By Derek Franks
“At this time, we believe this transaction is simply the right thing to do.”
This is the sentence that ends the statement issued by the New England Patriots regarding their release of murder suspect and former tight end, Aaron Hernandez.
And if the ignorant and oft-confused owner and general manager of the Dallas Cowboys, Jerry Jones, had any common sense, integrity or guts, it would also be the end of the statement regarding the release of nose-tackle Josh Brent.
Judging by past decision-making, we all know that Jones, as stubborn as he is, rarely—if ever—displays those characteristics. And for now it would seem, that common sense so desperately sought by Cowboy fans everywhere, will elude him once more.
Brent, who last October, while intoxicated to a point almost three times the legal limit, brought it upon himself to get behind the wheel and drive 134 miles an hour until he crashed, killing his teammate and long-time best friend, Jerry Brown.
Since then, it’s been one embarrassing storyline after another for Brent and the organization. A mere days after the arrest and release on $100,000 bond, he was on the sideline, still bandaged from the accident, smiling and high-fiving teammates during the Cowboys-Steelers game, putting a whole new dark and twisted meaning to the phrase, “in good spirits.”
In May, he violated the terms of his bail by failing a drug test and then later he was accused of tampering with an alcohol-monitoring device. Now, it would appear, in June he failed another drug test, this time landing him back in jail, bringing a new, sad and unfathomable meaning to the phrase “downward spiral.”
And he’s still on the Cowboys’ roster. He’s still listed on their website. He still has a locker in the Cowboys locker room. And he still has a chance to— pending a series of court appearances and rulings— avoid going to prison, and technically be eligible to play in a Cowboys uniform again.
That possibility should never come to pass.
And yet here Brent is, still a Cowboy. Why do you ask? Jones, and all his infinite wisdom, has justified this baffling decision with the explanation that he still thinks Brent can contribute.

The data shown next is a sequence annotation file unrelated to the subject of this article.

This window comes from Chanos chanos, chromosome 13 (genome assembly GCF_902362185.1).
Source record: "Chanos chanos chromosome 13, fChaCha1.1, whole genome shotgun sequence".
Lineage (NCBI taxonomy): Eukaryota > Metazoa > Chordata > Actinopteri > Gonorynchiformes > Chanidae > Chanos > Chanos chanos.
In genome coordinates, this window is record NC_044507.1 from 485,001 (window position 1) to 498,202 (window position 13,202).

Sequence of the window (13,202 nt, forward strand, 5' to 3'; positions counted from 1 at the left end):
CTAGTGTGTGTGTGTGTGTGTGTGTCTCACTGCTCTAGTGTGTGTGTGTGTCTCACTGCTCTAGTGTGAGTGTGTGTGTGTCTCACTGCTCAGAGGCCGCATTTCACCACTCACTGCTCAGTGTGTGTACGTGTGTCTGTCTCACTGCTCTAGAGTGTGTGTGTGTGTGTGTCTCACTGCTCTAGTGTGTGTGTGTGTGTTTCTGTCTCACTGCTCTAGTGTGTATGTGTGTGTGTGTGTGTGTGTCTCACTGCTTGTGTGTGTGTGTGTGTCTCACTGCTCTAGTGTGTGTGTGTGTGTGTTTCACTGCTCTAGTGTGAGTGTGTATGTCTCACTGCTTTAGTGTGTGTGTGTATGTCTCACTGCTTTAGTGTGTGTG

Really, Jerry? Really?
First of all, Brent wasn’t really contributing in the first place, even when he was a full-time starter. Secondly, we know that NFL commissioner Roger Goodell is going to come down hard on Brent for violating the personal conduct policy. He won’t be playing this year, that’s a fact.
But third of all, and most blatantly obvious, he killed someone. And in the time since he killed someone, he has consistently shown that he doesn’t learn, doesn’t care, doesn’t comprehend the gravity of his actions.
Mr. Jones, we’ve questioned your ability to run this franchise because of outright awful decision-making regarding your team’s players and personnel— almost non-stop since the day you arrived and declared dictatorship. You’re refusal to step back and let the team run like a normal professional football organization has spoiled almost every fragment of history, tradition, credibility or honor of the Dallas Cowboys. The construction of the monstrosity that is Cowboys Stadium has led to the destruction of principles that any team should abide by, substituting what’s important (competitive football and respect for fans and tradition) for grandiose facades filled with distractions and empty “aesthetic” calories.
And this is the last straw.
Never mind the argument of whether or not Brent should be immediately released by the team. That’s a no brainer. Every common sense, slightly moral individual in America can agree with that.
No, this is the argument that Jerry Jones has no right to call himself owner and GM of the Cowboys any longer. He’s completely embarrassed the franchise to a point of no return, disgracing the Cowboys name and while doing so, shamefully neglecting and humiliating the entire organization and fan-base.
There’s no doubt Goodell will suspend Brent. But while he’s at it, he should look into suspending Jones (expelling works too). After all, by not releasing this player, it can very much be argued that Jones is violating the NFL’s personal conduct policy as well.
In all honesty, personal conduct is something that always has, and always will escape Jerry Jones. This latest charade only solidifies that statement.
Outside the Cowboys’ practice facility locker room a sign reads: “It is a privilege—not a right—to play and coach for the Dallas Cowboys.”
Jerry, it’s a privilege to own them too. Whether you paid billions for it or not. That sign might as well say, “Jerry’s rich so do whatever you want.”
Judging by the Brent situation and the product that’s been on the field for the past decade, we can’t be so sure it doesn’t say that already.